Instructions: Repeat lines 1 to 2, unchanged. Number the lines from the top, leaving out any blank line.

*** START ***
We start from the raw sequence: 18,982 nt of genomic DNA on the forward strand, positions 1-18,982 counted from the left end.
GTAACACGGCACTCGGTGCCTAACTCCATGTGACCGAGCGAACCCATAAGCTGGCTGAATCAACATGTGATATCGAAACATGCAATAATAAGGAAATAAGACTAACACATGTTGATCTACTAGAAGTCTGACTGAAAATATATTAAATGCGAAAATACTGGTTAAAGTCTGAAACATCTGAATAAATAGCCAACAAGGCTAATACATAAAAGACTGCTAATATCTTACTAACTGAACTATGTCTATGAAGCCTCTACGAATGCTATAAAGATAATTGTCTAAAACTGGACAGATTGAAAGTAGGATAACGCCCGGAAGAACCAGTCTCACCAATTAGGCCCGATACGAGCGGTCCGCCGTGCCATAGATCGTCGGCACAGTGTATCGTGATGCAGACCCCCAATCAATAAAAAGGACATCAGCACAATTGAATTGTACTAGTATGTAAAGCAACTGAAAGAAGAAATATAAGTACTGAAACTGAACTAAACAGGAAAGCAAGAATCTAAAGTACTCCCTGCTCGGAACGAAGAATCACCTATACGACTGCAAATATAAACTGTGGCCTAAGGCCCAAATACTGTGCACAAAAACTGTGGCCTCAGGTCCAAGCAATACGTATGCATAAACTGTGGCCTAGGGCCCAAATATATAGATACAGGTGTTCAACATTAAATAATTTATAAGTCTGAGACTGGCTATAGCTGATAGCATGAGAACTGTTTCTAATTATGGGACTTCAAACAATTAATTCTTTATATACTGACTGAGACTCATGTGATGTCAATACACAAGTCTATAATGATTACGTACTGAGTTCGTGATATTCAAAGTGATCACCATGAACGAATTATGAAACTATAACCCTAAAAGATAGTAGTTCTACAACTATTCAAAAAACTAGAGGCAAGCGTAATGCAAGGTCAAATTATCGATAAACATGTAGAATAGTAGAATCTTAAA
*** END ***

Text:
We start from the raw sequence: 18,982 nt of genomic DNA on the forward strand, positions 1-18,982 counted from the left end.
GTAACACGGCACTCGGTGCCTAACTCCATGTGACCGAGCGAACCCATAAGCTGGCTGAATCAACATGTGATATCGAAACATGCAATAATAAGGAAATAAGACTAACACATGTTGATCTACTAGAAGTCTGACTGAAAATATATTAAATGCGAAAATACTGGTTAAAGTCTGAAACATCTGAATAAATAGCCAACAAGGCTAATACATAAAAGACTGCTAATATCTTACTAACTGAACTATGTCTATGAAGCCTCTACGAATGCTATAAAGATAATTGTCTAAAACTGGACAGATTGAAAGTAGGATAACGCCCGGAAGAACCAGTCTCACCAATTAGGCCCGATACGAGCGGTCCGCCGTGCCATAGATCGTCGGCACAGTGTATCGTGATGCAGACCCCCAATCAATAAAAAGGACATCAGCACAATTGAATTGTACTAGTATGTAAAGCAACTGAAAGAAGAAATATAAGTACTGAAACTGAACTAAACAGGAAAGCAAGAATCTAAAGTACTCCCTGCTCGGAACGAAGAATCACCTATACGACTGCAAATATAAACTGTGGCCTAAGGCCCAAATACTGTGCACAAAAACTGTGGCCTCAGGTCCAAGCAATACGTATGCATAAACTGTGGCCTAGGGCCCAAATATATAGATACAGGTGTTCAACATTAAATAATTTATAAGTCTGAGACTGGCTATAGCTGATAGCATGAGAACTGTTTCTAATTATGGGACTTCAAACAATTAATTCTTTATATACTGACTGAGACTCATGTGATGTCAATACACAAGTCTATAATGATTACGTACTGAGTTCGTGATATTCAAAGTGATCACCATGAACGAATTATGAAACTATAACCCTAAAAGATAGTAGTTCTACAACTATTCAAAAAACTAGAGGCAAGCGTAATGCAAGGTCAAATTATCGATAAACATGTAGAATAGTAGAATCTTAAA